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Event marketing nay-sayers: is it time to rethink virtual events?

Here we are, five months into a global pandemic, and virtual meetings are our lifeline to keeping business – and arguably life – running somewhat as usual.

Webinars and online events aren’t new to marketers. They’re tested mainstays of a content marketing or lead generation strategy. For organizations that put thought leadership and valuable content distribution above collecting leads, events are perhaps even more beneficial to raising brand visibility. The downside is that any event or presentation is time consuming to prepare and heavy on logistical planning. We’ve heard from many clients that the time commitment seems to outweigh the benefits, particularly for those who lack a marketing department to do the heavy lifting.

Recently, I chatted with an event planner who had been hired in early 2020 by a media organization to launch a series of small, local networking events at breweries and pubs in select cities. Obviously, the strategy for in-person events was immediately shifted to a virtual series featuring guest speakers from across the country. The silver lining? The virtual events have been attracting 3-4x the number of attendees from rural pockets of the state. These rural dwellers can’t make the case for driving an hour or more to a live networking event. But virtual? There are few barriers to participation at a time when people are longing for ways to connect and talk about something other than COVID.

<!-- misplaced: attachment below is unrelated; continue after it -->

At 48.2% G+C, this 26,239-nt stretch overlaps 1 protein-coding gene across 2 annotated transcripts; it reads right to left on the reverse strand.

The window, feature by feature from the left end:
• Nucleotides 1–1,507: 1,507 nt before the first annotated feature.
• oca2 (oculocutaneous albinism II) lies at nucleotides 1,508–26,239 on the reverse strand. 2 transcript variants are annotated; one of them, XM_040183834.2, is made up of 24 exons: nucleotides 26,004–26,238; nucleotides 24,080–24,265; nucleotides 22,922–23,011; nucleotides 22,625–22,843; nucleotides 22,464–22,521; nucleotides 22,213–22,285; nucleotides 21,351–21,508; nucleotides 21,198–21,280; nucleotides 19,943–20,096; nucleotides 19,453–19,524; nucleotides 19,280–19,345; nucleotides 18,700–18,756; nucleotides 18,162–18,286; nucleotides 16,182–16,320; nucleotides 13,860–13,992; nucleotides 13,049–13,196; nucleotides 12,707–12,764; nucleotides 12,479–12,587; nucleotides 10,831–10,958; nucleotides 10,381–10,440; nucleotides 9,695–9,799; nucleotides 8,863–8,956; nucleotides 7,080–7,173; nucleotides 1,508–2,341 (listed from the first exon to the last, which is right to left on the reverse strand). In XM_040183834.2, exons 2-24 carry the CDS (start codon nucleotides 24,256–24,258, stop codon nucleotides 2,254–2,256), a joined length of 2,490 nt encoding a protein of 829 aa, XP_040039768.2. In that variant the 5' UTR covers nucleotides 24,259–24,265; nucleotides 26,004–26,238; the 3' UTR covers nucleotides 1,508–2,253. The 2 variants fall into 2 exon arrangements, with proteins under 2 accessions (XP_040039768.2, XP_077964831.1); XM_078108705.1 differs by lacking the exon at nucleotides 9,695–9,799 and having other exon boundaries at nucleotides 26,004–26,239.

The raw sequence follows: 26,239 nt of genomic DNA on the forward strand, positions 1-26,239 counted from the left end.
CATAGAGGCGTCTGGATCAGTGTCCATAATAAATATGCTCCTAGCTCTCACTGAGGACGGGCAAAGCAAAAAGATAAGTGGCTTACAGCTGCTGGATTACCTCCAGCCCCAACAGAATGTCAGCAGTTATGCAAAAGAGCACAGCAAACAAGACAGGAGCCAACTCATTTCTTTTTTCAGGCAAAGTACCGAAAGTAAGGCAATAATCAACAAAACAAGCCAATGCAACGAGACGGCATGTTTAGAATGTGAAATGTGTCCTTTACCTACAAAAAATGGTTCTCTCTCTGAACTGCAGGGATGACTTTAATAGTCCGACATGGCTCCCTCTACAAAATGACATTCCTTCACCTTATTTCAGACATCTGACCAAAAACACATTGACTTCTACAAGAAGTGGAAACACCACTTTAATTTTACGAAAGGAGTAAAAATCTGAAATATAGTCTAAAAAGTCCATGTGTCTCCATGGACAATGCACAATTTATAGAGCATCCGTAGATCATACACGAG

Is transitioning to virtual events a smart choice for your business? First off, it’s a safe bet that your clients and industry peers are looking for ways to re-connect, whether that’s through professional development, continuing education or networking. Creative webinars, educational conferences and featured keynotes serve as not only a touchpoint with current clients, but as value-adds. Better yet, promoting your virtual event can help connect your brand with new audiences in expanded geographic footprints.

Before you decide to jump in, consider a few critical planning steps:

Develop a meaningful topic